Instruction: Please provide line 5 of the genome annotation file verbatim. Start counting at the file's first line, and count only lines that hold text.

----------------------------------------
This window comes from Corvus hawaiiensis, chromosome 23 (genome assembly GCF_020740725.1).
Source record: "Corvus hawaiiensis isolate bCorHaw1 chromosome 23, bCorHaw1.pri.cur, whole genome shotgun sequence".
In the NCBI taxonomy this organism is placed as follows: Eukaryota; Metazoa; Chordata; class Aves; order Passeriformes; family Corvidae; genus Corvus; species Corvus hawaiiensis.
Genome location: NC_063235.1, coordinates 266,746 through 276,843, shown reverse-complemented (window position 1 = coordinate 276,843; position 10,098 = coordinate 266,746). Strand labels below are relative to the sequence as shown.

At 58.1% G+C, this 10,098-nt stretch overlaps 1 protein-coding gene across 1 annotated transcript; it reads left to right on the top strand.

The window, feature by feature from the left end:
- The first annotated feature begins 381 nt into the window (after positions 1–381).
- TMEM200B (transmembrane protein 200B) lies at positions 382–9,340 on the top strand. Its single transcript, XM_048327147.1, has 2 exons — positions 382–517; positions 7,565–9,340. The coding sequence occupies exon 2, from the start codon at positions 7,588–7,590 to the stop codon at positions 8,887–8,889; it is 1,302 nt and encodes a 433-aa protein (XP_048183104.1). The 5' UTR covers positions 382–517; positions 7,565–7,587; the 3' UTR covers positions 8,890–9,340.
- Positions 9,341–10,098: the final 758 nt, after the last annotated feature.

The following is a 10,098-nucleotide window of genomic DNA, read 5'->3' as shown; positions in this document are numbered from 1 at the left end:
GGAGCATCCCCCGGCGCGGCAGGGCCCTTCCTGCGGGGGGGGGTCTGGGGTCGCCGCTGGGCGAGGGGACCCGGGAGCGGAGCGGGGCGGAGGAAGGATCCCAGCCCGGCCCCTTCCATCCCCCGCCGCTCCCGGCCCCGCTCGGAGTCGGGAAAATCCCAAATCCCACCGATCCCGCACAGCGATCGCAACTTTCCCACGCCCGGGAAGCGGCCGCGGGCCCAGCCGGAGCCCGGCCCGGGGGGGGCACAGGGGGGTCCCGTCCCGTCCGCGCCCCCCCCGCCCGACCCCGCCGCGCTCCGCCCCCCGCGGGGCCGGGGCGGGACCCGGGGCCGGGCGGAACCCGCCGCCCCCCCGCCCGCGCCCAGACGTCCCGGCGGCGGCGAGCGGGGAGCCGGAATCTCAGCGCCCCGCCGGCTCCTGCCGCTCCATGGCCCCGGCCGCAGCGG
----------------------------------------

At 58.1% G+C, this 10,098-nt stretch overlaps 1 protein-coding gene across 1 annotated transcript; it reads left to right on the top strand.